Giardia are protozoans, tiny, one-celled parasitic life forms that can cause severe illness in dogs. These microorganisms cause giardia infection in the dog’s digestive system, which is called Giardiasis. Like many other parasitic infections, this infection is also characterized by microorganisms infiltrating the dog’s systems in order to survive. The dog gets infected by this infection by eating the cyst form (inactive form) of this parasite which commonly resides in the contaminated water and feces. Once ingested, the cyst opens in the intestine and releases its active form called trophozoite, which has flagella, hair-like structures that whip back and forth enabling them to move around. Trophozoite attaches itself to the intestinal wall and reproduce by dividing in two. After an unknown number of divisions, at an unknown location, this form grows a wall around itself called encysts, which gets passed through the feces. If the dog is healthy i.e. has a strong immune system, the trophozoites may survive in the lower digestive tract for a few years. But if the dog has a weak or overburdened immune system, the trophozoites may thrive well and will continue to multiply by dividing and will eventually cause this debilitating disease. Hence, giardia in the dog’s feces contaminate the environment and water, which can even lead to infections in other animals and in humans too.
Symptoms of Giardia in Dogs
During the initial stages, Giardia symptoms are not detected as most of the time, the parasites penetrate into the dog’s body and remain inactive in the intestine for long periods of time. In fact, sometimes it takes really long to detect their presence even after their activation period has started.
Vomiting: Vomiting is the first observable symptom that can be seen in the infected dog. Frequent vomiting with some other gastointestinal problems are also diagnosed in the dog having giardiasis.
Fever: The infected dog may suffer fever that may persist for three or four days. In some cases, the dog may have recurring fever that may proceed into an increasingly sub-acute phase.
Loss of Appetite: Most of the infected dogs slowly lose interest in the food. This begins gradually, with the dog eating smaller quantities during the meals and eventually stops eating altogether.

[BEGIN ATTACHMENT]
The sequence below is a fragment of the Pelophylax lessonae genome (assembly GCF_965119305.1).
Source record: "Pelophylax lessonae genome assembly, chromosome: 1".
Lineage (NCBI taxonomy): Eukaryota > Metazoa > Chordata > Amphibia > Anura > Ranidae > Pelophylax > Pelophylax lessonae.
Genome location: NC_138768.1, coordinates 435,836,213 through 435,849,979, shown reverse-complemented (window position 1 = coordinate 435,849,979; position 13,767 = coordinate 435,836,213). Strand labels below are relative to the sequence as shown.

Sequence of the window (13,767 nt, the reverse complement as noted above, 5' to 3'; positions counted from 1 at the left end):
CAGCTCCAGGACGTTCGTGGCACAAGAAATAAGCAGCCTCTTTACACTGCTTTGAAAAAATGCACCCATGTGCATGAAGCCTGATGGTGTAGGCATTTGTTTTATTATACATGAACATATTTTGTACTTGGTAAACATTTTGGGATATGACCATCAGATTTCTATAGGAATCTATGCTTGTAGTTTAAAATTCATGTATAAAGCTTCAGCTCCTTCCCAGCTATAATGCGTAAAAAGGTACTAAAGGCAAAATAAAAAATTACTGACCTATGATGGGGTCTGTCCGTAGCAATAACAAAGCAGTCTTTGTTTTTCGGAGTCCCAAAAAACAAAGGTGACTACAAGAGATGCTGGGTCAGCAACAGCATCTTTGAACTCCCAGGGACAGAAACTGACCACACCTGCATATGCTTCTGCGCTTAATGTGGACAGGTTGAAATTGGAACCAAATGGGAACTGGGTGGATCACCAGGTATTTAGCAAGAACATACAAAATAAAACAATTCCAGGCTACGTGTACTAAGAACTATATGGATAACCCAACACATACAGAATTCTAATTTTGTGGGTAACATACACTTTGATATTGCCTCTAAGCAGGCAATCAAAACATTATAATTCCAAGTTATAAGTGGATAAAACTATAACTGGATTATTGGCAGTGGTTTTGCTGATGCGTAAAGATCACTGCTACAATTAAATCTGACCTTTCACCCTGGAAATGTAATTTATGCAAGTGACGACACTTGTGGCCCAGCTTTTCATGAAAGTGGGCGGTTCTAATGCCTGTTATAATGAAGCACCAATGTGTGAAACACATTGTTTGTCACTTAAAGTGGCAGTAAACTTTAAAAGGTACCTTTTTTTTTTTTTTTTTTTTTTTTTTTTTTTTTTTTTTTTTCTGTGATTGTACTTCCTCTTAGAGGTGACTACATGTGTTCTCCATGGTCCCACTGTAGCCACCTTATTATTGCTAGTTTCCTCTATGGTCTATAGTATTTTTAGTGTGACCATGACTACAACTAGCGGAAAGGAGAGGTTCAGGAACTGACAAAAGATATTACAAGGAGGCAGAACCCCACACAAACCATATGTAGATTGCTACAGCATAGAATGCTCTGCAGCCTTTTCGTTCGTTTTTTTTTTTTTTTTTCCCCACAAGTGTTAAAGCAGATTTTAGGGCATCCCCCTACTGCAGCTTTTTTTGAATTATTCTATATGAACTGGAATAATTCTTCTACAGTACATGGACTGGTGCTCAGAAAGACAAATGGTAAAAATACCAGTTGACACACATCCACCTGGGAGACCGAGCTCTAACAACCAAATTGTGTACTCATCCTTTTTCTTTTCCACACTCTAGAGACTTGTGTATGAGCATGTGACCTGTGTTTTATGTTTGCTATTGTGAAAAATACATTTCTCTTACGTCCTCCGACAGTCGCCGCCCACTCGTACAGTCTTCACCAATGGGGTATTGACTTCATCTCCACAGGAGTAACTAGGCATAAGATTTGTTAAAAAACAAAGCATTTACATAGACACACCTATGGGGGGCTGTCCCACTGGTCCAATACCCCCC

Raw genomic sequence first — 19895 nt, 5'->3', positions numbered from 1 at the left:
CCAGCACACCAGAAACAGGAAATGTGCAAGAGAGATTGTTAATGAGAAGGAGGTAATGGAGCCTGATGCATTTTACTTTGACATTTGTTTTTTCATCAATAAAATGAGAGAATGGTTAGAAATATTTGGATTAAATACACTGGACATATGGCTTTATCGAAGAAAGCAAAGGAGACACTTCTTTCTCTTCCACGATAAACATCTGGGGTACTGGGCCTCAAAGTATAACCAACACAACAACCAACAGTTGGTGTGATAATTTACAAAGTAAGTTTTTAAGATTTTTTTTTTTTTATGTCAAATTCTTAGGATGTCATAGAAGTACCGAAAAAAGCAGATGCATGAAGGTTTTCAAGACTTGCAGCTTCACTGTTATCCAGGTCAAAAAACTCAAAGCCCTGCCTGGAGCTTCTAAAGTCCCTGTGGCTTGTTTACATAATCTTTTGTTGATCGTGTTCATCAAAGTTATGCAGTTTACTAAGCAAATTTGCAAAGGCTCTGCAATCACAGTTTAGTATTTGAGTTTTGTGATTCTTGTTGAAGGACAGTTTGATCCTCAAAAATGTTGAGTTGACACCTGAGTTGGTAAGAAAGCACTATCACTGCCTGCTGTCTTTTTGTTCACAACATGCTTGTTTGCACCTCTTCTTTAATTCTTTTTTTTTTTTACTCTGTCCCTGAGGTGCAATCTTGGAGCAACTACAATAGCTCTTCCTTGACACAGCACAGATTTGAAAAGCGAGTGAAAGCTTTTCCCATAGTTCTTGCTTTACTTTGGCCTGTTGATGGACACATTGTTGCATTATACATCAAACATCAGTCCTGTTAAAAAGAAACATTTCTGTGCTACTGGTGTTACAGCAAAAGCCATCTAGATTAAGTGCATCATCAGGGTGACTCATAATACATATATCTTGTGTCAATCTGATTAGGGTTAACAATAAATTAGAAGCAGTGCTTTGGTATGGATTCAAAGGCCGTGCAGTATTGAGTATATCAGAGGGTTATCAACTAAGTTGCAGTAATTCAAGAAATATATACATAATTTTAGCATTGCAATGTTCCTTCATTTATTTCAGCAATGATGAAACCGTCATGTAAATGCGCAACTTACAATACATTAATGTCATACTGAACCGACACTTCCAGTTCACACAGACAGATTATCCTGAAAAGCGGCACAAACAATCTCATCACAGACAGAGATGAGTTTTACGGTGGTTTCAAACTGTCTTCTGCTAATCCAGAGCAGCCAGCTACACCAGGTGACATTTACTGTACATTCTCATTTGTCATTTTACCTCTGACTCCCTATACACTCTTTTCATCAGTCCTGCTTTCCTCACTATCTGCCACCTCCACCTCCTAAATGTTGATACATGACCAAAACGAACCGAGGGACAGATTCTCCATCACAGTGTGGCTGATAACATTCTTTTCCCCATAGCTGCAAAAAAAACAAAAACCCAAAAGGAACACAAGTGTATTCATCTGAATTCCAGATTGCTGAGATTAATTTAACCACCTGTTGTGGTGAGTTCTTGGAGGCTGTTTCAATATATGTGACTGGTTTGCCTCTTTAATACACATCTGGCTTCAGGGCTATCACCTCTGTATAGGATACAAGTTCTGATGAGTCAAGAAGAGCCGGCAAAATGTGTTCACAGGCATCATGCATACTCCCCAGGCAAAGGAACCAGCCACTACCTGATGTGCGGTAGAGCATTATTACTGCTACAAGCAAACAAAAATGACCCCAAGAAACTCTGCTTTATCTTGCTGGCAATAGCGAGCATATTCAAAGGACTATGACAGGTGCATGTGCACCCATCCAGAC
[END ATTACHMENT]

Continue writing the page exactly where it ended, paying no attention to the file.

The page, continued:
Weight Loss: Due to poor eating habits, over a period of time the dog will exhibit substantial weight loss. Besides this, one can also observe secondary symptoms like malnutrition, lack of energy, and loss of fur.
Diarrhea: Of all other giardia in dogs symptoms, canine diarrhea is the most evident one. The feces of the sick dog will be watery, grease-like and highly pungent in odor. In some cases, the feces can also be accompanied by visible mucous deposits due to inadequate absorption of food.
Diagnosis of Giardia in Dogs
Giardiasis in dogs is difficult to diagnose since the protozoa are too small and are not passed with every stool. Therefore, series of stool samples (one stool sample each for three consecutive days) are usually required to detect the micro organism. Direct microscopic inspection of feces or fecal flotation test is done to detect the presence of the cysts and active trophozoites in them. Cysts are commonly found in firm stools, hence special solutions are used to separate and examine them microscopically. Nowadays, an advanced diagnostic test using ELISA technology is employed to have an accurate fecal examination. The test uses a very small fecal sample and can be performed within 8 minutes in a veterinarian’s clinic.
Treatment for Giardia in Dogs
Conventional treatment for giardia in dogs uses medications like Metronidazole (Flagyl), Fenbendazole, Albendazole, and Quanacrine. Metronidazole (Flagyl) is an old stand-by treatment for bacterial infestations that leads to diarrhea in dogs and is highly effective in curing giardiasis. However, it has some side effects including vomiting, anorexia, liver toxicity, and is teratogenic, i.e. can cause physical defects in embroys, hence can’t be given to pregnant animals. Fenbendazole has less side effects than Metronidazole and is also effective in treating canine giardia. Albendazole and Quanacrine are other two medications that help curing giardia in dogs but can cause anorexia, lethargy, and fever in them.
Besides these conventional medications, there are various natural remedies that can help overcome the symptoms, like grapefruit seed extract capsules or herbs like oregon grape and goldenseal. Since, giardia can also infect human beings, keeping the kennel and exercise areas clean, washing hands after cleaning dog runs or removing feces from yards are some preventive measures, that should be taken into consideration to avoid such health ailments.